First we learned the world was round. Now we’re learning how to flatten it.
For millennia, humans believed that the Earth was flat.
The Egyptians thought the Earth was a disc floating in an endless ocean, covered by a solid dome of sky. Ancient Chinese believed that the Earth was a large square under a circular heaven. Norse myths assumed a flat planet linked to other realms by Yggdrasil, the world tree.
Then, around the 8th century CE, the idea of a spherical Earth began to propagate among scholars. 9th century Greeks tried to measure its circumference. Writers of 10th century texts, including Thomas Aquinas, often assumed the concept of a globe.
Today, it feels like a fact of reality. Grass is green, the sky is blue, and the Earth is round.
Or is it?
The Earth is not, in fact, round. That is to say, it isn’t a perfect sphere — it’s probably closer to a potato or a pear, flattened at the pole and bulged at the equator.
We call this potato a geoid, and it represents the hypothetical shape of the Earth, where gravity is the same at every point. However, you may have noticed the use of the word ‘hypothetical’ in the previous sentence. That’s because the potato’s surface coincides only with the average sea level, whereas the real world has mountains and craters and trenches and bumps.
This lack of regularity makes geo-location very complicated. So, in order to make life easier, researchers have created a base of reference called the ‘ellipsoid’ that the geographer can then superpose the true geoid onto. They basically take a simpler model, and pretend it’s the more complicated one.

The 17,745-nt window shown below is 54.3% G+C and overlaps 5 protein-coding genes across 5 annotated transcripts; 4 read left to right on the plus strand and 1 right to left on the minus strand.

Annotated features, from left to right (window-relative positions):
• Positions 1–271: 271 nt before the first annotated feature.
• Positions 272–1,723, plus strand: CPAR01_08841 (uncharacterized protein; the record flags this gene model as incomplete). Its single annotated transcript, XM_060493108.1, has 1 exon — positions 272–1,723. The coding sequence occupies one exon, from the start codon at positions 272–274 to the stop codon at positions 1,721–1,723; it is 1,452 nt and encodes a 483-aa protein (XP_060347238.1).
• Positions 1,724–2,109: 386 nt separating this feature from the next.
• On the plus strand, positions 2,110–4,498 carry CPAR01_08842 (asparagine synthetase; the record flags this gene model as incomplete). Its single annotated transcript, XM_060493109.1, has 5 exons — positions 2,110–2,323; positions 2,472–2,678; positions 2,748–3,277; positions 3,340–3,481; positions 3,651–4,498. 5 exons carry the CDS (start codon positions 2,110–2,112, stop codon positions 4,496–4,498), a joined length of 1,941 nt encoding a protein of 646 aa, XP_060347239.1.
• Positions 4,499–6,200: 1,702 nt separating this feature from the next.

When studying the Earth, a geographer has many ellipsoid models to choose from. Some ellipsoids have their surface very close to the geoid in North America, while others work better at representing Europe. The ellipsoids which have a general representation of the Earth without focusing on any area all have their centre at the centre of the Earth. Geographers generally choose one based on the focus of their study.
Ellipsoids in particular are ideal for global study, but not precise enough for local searches. For those, we’d have to turn to an altogether different solution.
Ellipsoid models can be used to superimpose a grid of coordinates on the Earth.
The grid is based on parallels and meridians. Parallels, as the name might imply, are lines that run parallel to the equator and decrease in size as they grow closer to the poles, with the largest being the equator. Meridians are perpendicular to the parallels and link the north pole to the south pole.
The most famous meridian, possibly, is the one that passes over Greenwich in England, and gives us the GMT timezone.
The coordinates tell you how far along on the grid you are: latitudes tell you the distance along the meridian, and longitude the distance along the parallel.By looking at these coordinates, you can tell exactly where you are at any given point.
As you might imagine, having this grid on the globe is extremely convenient, but having to go around with a huge ball is less so.